And if the concern is social or cultural – the pace of change – it is bizarre to look at net migration, to include British citizens in the target, and indeed to choose a measure that makes it more attractive to substitute short-term, transient and temporary migrants for permanent ones who are more likely to settle and integrate. Beyond this, there are the practical issues, like the inclusion of students, and the difficulty of managing a target where many of the drivers are not directly under government control. Perhaps most importantly, actually hitting the target would have a substantial economic cost. The Office for Budget Responsibility’s estimates imply that hitting the target by 2021 – towards the end of the next Parliament – would cost about £6bn a year, compared to its current forecasts.

So the first question is, whether the target stays? If so, what are the specific policy measures that will ensure that, in contrast to the past, it is met? And what taxes will be increased, or what public services cut to fill the fiscal gap?

2. How and when will you end free movement? 

The government has made clear that Brexit means an end to free movement. Its white paper states:

“We will design our immigration system to ensure that we are able to control the numbers of people who come here from the EU. In future, therefore, the Free Movement Directive will no longer apply and the migration of EU nationals will be subject to UK law.”

But it hasn’t said when this will happen – and it has also stated there is likely to be an “implementation period” for the UK’s future economic and trading relationship with the remaining EU. The EU’s position on this is not hard to guess – if we want to avoid a damaging “cliff edge Brexit”, the easiest and simplest option would be for the UK to adopt, de facto or de jure, some version of the “Norway model”, or membership of the European Economic Area. But that would involve keeping free movement more or less as now (including, for example, the payment of in-work benefits to EU citizens here, since of course David Cameron’s renegotiation is now irrelevant).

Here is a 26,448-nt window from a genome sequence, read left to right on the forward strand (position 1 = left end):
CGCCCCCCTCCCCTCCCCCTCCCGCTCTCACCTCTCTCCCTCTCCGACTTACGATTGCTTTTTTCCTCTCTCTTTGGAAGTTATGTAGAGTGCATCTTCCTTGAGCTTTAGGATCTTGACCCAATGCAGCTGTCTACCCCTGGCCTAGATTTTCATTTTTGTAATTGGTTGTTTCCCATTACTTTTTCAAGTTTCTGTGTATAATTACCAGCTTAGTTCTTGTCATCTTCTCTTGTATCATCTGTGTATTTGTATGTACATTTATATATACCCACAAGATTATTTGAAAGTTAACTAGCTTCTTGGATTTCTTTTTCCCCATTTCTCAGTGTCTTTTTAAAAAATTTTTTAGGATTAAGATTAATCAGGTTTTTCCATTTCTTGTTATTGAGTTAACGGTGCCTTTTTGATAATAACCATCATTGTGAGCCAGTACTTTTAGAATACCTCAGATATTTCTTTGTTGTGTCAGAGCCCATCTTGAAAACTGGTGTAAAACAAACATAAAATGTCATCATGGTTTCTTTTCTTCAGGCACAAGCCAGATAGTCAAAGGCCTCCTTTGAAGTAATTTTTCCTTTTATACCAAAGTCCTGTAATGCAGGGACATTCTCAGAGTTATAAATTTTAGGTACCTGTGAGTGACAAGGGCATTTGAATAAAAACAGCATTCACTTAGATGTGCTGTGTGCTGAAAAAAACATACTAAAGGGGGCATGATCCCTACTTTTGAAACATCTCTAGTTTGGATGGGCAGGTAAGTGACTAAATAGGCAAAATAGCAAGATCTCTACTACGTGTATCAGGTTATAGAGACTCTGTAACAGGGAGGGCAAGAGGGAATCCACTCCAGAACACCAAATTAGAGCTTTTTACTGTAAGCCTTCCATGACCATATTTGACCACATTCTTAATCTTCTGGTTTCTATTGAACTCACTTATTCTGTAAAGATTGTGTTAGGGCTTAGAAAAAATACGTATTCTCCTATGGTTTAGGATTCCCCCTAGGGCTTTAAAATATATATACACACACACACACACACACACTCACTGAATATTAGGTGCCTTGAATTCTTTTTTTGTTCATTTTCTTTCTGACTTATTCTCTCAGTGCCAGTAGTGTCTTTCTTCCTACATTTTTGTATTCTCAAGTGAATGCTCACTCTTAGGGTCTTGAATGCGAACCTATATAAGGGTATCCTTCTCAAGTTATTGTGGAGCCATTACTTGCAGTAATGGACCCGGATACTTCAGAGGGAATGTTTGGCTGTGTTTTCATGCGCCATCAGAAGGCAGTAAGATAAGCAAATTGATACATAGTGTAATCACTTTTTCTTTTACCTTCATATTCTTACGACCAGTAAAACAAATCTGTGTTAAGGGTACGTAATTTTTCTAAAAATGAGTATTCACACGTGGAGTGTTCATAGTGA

So the second question is this – are you committed to ending free movement immediately after Brexit? Or do you accept that it might well be in the UK’s economic interest for it to continue for much or all of the next Parliament?

3. Will we still have a system that gives priority to other Europeans?

During the referendum campaign, Vote Leave argued for a “non-discriminatory” system, under which non-UK nationals seeking to migrate to the UK would be treated the same, regardless of their country of origin (with a few relatively minor exceptions, non-EEA/Swiss nationals all currently face the same rules). And if we are indeed going to leave the single market, the broader economic and political rationale for very different immigration arrangements for EU and non-EU migrants to the UK (and UK migrants to the rest of the EU) will in part disappear. But the Immigration Minister recently said “I hope that the negotiations will result in a bespoke system between ourselves and the European Union.”

So the third question is whether, post-Brexit, our immigration system could and should give preferential access to EU citizens? If so, why?

4. What do you actually mean by reducing "low-skilled" migration? 

One issue on which the polling evidence appears clear is that the British public approves of skilled migration – indeed, wants more of it- but not of migration for unskilled jobs. However, as I point out here, most migrants – like most Brits – are neither in high or low skilled jobs. So politicians should not be allowed to get away with saying that they want to reduce low-skilled migration while still attracting the “best and the brightest”.

Do we still want nurses? Teachers? Care workers? Butchers? Plumbers and skilled construction workers? Technicians? If so, do you accept that this means continuing high levels of economic migration? If not, do you accept the negative consequences for business and public services? 

Politicians and commentators have been saying for years "you can't talk about immigration" and "we need an honest debate." Now is the time for all the parties to stop waffling and give us some straight answers; and for the public to actually have a choice over what sort of immigration policy – and by implication, what sort of economy and society – we really want.

 

 

Jonathan Portes is director of the National Institute of Economic and Social Research and former chief economist at the Cabinet Office.